to THINK outside the box. Easier said than done. Try
brainstorming some ideas. Try gathering around you people who
you wouldn’t normally consider to get their feedback. Find a
person of peace and ask them to help you. I mentioned the
donut girls, who when faced with a situation of not having
enough dough mixture, made a hole in the donut to spread it
further (creative and innovative!)
Be willing to take a risk
out into a new venture is always risky. Having the young punk
playing drums on Sunday will rock the boat (plus it will rock
the music). Inviting the Hindu man out for coffee might be
misinterpreted, but if God leads you, you do it anyway.
something new will always cop some criticism. There will
always be someone waiting to tell you how it didn’t work when
they tried something similar. You need to know who you are in
Christ, and be willing to take a risk. Assess your motives,
and if it is about Kingdom growth and the salvation of the
world, and the Lord is leading you, then what is stopping you?
You may gather advice from trusted mentors and leaders, but in
the end you have to choose to step into the metaphorical
Jordan river and watch God bank the river up behind you.
again the historical roots of the movement to which you are
invested in. Salvationists by their very nature are willing to
try to do what they can to reach the lost and bring
restoration and healing to broken people. They will hear the
cry of William Booth to his son Bramwell, ‘Do something!’
Do not fear failure
likes to fail. You can picture people behind your back saying
things like, ‘I told them that it wasn’t going to work!’
Though we need to stand tall, understand we serve a creative
God, and move forward into new endeavours. We cannot fear to
fail, or more strictly speaking, we cannot allow the fear to
cause us to stop moving forward, even if it means we may fail.
Salvation Army we must champion those that try, and cheer on
those that are willing. It may seem counterintuitive, because
if something is declining, we do the opposite; we play it
safe, we create more paperwork, we unwittingly develop more
layers of bureaucratic process to protect us from failure. We
say that it hasn’t worked the way we had hoped, and so then we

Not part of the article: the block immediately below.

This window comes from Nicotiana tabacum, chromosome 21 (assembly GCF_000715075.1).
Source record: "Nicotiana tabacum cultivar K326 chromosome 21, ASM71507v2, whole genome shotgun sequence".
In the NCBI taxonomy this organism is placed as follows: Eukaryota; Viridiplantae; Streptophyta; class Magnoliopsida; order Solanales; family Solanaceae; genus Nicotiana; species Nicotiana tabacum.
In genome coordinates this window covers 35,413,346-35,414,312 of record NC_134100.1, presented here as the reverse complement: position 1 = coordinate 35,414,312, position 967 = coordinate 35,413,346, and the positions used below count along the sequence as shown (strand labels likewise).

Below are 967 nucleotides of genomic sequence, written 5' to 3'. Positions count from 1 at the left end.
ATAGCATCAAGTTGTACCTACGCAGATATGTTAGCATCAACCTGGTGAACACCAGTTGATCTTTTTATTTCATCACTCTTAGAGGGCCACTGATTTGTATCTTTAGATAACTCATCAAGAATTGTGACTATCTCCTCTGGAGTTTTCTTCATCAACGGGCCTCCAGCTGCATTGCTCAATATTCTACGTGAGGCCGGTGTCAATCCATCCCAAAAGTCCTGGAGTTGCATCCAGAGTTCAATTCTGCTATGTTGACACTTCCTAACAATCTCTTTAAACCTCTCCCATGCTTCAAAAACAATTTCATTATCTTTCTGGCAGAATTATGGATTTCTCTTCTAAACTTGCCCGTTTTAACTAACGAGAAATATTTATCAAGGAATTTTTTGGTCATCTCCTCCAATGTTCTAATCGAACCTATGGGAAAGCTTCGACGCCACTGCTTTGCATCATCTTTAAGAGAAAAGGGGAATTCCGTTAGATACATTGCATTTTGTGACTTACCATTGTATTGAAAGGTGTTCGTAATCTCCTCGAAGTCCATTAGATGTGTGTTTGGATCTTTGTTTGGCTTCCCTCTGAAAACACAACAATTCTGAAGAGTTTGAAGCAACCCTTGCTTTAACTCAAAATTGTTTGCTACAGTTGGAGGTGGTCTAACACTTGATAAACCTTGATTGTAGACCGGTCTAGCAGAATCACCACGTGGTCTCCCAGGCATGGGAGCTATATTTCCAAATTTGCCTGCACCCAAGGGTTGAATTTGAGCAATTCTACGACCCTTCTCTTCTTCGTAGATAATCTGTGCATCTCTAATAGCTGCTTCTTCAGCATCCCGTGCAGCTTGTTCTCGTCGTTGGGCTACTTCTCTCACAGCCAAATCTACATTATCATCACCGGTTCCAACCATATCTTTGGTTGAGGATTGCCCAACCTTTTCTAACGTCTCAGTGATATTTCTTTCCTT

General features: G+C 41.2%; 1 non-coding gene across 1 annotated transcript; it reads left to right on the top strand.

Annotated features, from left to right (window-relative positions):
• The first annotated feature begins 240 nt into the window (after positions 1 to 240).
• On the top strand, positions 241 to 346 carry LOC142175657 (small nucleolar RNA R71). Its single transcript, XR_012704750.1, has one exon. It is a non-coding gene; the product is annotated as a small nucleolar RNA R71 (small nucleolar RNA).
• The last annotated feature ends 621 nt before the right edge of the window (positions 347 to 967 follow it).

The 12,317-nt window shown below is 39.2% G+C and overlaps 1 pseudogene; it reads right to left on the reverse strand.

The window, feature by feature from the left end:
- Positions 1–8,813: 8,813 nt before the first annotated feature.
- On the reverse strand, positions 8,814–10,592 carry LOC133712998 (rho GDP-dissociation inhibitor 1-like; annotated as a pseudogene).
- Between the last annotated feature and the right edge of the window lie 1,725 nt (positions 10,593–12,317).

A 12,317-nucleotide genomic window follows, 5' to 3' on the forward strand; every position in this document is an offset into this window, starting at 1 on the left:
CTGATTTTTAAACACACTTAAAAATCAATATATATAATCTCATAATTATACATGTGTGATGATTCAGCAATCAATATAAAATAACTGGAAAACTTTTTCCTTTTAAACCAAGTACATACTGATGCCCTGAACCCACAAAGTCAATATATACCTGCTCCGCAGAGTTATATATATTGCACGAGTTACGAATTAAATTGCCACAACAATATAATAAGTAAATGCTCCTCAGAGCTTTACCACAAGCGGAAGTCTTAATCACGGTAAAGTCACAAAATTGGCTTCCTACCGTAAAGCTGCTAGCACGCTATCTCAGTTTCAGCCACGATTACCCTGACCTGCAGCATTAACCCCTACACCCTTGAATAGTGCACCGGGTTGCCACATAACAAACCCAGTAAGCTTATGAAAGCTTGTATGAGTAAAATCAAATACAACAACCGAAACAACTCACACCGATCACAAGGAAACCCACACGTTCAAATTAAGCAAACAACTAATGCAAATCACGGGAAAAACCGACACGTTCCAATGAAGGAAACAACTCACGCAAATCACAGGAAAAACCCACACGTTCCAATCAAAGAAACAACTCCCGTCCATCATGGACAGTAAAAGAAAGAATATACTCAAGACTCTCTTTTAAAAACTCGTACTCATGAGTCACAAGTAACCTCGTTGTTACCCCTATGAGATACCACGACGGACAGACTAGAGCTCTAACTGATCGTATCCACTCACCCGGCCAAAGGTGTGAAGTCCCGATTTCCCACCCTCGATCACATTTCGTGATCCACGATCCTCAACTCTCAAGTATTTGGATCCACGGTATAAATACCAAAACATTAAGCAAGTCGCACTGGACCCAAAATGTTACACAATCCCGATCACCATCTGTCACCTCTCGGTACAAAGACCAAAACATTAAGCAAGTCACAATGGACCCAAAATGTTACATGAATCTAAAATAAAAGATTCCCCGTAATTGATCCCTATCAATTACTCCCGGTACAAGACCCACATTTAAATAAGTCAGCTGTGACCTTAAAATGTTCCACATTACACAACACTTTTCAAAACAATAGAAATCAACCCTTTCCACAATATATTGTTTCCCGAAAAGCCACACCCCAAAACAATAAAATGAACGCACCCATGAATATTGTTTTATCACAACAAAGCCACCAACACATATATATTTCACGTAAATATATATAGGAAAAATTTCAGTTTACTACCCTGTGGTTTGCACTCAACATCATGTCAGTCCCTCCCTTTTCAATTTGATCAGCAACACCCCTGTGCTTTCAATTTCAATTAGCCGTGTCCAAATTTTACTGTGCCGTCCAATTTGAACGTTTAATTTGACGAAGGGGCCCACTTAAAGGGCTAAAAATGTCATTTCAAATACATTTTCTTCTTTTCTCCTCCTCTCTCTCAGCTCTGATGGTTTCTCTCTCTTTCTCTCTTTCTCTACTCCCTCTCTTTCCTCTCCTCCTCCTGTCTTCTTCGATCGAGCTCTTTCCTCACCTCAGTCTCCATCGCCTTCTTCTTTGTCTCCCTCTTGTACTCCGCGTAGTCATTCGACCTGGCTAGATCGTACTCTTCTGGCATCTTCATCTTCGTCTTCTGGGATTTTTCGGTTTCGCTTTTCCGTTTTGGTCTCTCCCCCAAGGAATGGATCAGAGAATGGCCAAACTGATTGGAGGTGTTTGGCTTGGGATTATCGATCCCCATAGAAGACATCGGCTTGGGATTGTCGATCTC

pull the plug and give up. But the problem is because of
failure, we become comatose, unable to move out of our comfort
zone, too afraid to try anything out-of-the-box, lest we fail
is though, if you’re not failing occasionally, you’re probably
living your Christian walk in a proverbial bubble of safety
ingenuity came thick and fast in the early days of our
movement. The Salvation Army was known for being radical,
different, passionate, sold-out for Jesus, a little eccentric
and little bit controversial.
that’s the kind of God we worship.
I dream of
a Salvation Army convinced of its calling. I dream of a
Salvation Army willing to lay aside religious and cultural
popularity for the work of the Spirit. I dream of a Salvation
Army that will put aside petty arguments and win the world for
Jesus. I dream of a Salvation Army that will stop talking
about how much things have changed and enact change. I dream
of a Salvation Army that will be infused with the same
creative spirit that rose Jesus from the grave.
God is an
out-of-the-box kind of God and if we are to best serve a God
of that nature, we should well be out-of-the-box ourselves.
Salvation Army’s growth depends upon it.
Captain Pete Brookshaw is
the Corps Officer of The Salvation Army Craigieburn alongside
his wife Captain Jo Brookshaw. He has a Bachelor of Business
and is passionate about the church being dynamic and effective
in the world and creating communities of faith that are
outward-focused, innovative, passionate about the lost and
committed to societal change.
He has been blogging since
2006 at www.petebrookshaw.com about leadership and faith.
Reach him on twitter: @petebrookshaw
Exodus 7:14 – Exodus 12:26
Matthew 14:13-21, Mark 6:30-44,
Luke 9:10-17, John 6:1-15, Matthew 15:32-39, Mark
Matthew 8:28-34, Mark 5:1-20,